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IELTS grammar study guide: the passive voice

Published on April 29, 2019

Welcome back! In this five-part series, we’re exploring a variety of complex grammatical structures that you can use on your IELTS. In our previous post, we focused on relative clauses and looked at different strategies to help you improve your own use of this grammar structure. Today, we’ll be looking at the passive voice.

Active voice vs passive voice

Voice is the term we use to describe the relation between the participants in an event (subject, object) and the action (or state, in some cases). Verbs can be either active or passive in voice. In a sentence written in the active voice, the relationship between the subject and the verb is pretty straight forward: the subject is the doer (e.g. He cancelled the meeting.). In a sentence written in the passive voice, the subject is not the doer. Instead, the subject receives the action (e.g. The meeting was cancelled.).

A look at the passive voice

The passive voice is used when the person or thing affected by the action is the focus rather than the person or thing that performs the action. In the sentence “ The meeting was cancelled.”, the reader’s attention goes to the meeting. Even though the passive voice is more frequently used in writing, especially in more formal or academic contexts, it can also be used in speaking in the following situations:

when it is not important to know who the doer is

  • The church was built in the 1600’s.

when we do not know who the doer is

  • That’s when I realized my bag had been stolen.

when people in general are the doers

  • As much as 95% of the world’s oceans haven’t been explored.

when it is obvious who the doer is

  • Some celebrities just hate being interviewed.

If we want to say who or what performs the action when using the passive voice, we use the preposition by ( by + doer). However, keep in mind that when we’re interested in the doer, oftentimes it is better to switch to the active voice.



“The Better Angels of our Nature” was written by Steven Pinker.

Steven Pinker wrote “The Better Angels of our Nature”.

My house was decorated by a professional interior designer.

A professional interior designer decorated my house.

Forming the passive voice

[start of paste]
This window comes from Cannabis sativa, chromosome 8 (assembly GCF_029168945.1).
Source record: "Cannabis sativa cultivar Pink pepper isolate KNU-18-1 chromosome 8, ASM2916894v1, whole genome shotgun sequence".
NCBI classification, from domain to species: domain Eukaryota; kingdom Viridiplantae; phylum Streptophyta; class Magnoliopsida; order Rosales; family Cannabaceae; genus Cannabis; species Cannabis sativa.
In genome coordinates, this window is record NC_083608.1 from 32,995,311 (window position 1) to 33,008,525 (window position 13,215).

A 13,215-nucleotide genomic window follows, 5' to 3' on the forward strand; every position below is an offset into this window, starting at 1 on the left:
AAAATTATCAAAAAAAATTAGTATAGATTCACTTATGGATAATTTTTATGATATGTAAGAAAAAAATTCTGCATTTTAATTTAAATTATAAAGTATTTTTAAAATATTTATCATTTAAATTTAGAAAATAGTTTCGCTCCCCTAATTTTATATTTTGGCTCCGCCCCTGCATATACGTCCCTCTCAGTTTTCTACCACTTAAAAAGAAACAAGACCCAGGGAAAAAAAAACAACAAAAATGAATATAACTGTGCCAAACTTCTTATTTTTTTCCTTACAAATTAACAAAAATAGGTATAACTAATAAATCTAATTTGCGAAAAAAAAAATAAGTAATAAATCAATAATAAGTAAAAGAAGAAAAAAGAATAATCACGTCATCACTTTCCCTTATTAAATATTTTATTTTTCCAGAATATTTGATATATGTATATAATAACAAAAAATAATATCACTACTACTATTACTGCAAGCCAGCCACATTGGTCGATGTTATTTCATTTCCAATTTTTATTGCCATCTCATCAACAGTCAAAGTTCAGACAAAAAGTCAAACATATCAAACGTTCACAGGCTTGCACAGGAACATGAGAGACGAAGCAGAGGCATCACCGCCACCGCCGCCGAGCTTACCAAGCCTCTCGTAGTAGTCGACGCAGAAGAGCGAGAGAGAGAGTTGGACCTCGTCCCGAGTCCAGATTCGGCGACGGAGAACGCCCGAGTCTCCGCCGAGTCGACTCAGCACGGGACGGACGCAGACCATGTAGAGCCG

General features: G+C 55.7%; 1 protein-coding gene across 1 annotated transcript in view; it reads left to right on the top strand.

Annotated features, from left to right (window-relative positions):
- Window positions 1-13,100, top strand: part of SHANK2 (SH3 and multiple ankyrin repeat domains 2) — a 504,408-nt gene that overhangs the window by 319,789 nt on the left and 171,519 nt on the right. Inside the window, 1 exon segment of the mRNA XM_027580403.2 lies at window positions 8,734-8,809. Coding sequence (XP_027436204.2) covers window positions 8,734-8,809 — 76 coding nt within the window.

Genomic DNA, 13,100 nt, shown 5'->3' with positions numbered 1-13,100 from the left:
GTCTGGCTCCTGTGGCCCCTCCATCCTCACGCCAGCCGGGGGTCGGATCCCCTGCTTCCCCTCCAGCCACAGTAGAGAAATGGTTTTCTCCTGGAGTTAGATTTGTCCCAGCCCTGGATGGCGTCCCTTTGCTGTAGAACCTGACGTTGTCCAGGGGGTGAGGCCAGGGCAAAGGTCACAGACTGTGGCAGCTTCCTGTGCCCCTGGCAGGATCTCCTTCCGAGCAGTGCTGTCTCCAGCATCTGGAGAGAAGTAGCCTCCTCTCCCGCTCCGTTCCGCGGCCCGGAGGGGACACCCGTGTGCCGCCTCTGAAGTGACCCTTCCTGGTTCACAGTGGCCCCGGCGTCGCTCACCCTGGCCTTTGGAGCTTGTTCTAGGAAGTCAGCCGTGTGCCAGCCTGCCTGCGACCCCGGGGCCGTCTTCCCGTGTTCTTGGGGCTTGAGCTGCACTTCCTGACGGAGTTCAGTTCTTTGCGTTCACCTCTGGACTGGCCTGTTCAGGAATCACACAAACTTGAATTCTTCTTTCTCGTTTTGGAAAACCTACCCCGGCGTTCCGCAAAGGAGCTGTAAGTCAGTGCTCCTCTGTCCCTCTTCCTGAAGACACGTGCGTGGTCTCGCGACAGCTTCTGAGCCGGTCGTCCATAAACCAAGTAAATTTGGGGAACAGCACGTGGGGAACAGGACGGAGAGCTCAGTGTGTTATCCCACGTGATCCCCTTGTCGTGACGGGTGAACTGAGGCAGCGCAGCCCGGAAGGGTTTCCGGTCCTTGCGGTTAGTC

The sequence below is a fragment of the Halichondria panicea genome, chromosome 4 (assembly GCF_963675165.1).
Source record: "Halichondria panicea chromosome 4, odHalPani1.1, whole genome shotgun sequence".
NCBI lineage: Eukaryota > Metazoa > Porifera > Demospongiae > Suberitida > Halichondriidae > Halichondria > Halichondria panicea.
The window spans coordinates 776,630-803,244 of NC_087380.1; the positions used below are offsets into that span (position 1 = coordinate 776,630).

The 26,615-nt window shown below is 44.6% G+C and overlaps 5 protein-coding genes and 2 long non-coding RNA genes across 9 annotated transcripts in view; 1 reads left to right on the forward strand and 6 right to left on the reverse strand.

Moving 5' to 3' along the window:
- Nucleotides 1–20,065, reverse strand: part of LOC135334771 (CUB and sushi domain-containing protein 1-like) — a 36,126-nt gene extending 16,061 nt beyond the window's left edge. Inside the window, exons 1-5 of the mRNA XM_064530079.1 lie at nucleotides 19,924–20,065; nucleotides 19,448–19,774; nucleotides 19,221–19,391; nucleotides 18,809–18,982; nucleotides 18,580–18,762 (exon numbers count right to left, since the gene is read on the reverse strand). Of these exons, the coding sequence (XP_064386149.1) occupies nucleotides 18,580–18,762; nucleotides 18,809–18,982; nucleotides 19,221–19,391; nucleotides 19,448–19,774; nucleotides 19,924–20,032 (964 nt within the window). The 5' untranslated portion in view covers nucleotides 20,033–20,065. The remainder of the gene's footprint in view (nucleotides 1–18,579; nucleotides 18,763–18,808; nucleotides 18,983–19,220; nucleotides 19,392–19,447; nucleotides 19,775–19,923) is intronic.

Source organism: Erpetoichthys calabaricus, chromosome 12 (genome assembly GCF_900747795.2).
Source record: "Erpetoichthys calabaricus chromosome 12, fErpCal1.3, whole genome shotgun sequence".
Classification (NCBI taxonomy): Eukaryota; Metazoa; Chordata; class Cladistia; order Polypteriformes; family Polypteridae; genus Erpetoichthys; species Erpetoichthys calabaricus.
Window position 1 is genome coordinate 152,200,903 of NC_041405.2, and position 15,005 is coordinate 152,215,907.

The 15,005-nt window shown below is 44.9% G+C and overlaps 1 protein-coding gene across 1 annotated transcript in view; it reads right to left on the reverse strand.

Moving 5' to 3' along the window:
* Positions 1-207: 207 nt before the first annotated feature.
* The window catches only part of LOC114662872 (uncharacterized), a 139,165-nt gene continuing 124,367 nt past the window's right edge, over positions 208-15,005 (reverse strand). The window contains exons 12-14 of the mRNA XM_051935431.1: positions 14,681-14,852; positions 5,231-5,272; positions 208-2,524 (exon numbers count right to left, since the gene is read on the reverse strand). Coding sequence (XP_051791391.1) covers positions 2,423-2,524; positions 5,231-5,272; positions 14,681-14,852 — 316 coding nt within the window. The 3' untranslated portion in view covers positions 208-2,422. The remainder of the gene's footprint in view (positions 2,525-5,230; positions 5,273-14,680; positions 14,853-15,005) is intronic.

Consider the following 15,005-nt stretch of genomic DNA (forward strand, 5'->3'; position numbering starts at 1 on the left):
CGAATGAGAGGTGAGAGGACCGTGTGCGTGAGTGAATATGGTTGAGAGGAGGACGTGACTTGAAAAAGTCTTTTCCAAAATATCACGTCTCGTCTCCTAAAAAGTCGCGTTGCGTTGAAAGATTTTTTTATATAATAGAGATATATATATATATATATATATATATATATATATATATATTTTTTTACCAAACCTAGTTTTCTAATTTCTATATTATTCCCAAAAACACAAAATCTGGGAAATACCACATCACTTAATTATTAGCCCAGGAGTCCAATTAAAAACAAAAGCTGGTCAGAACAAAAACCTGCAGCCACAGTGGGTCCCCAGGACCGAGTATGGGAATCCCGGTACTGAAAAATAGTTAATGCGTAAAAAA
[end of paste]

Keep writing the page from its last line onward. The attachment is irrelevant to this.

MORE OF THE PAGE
We form the passive voice using the appropriate form of the verb to be and the past participle ( built, stolen, explored, etc.), and it can be used with the following tenses:


verb form


present simple




+ past participle

The roasted beans are crushed to form a liquor.

present continuous




+ being + past participle

The painting is being auctioned.

past simple



+ past participle

Most of the money was spent on food and clothing.

past continuous



+ being + past participle

I knew we were being watched.

present perfect simple



+ been + past participle

This problem has been known for many years, yet people choose to ignore it.

past perfect simple


+ been + past participle

His sister had been brought up in Malaysia.

modal simple









+ be + past participle

Overall, it can be seen that the most significant sources of energy were gas and coal.

modal perfect simple





+ have been + past participle

The show should have been cancelled.

Note that intransitive verbs, that is verbs that do not take a direct object, cannot be used in the passive voice (e.g. “ He died.”, not “ He was died .”). Likewise, some state verbs, such as belong, lack, and resemble, can only be used in the active voice.

Because the passive voice is used more frequently in the Writing section of IELTS Academic test, you may need to use this structure more often in Writing Task 1, particularly when describing a diagram (e.g. The water is then treated with chemicals and stored in tanks.) However, make sure you do not overuse the passive; you should try to show the examiner a range of grammatical structures.

Stay tuned for our next post on modals!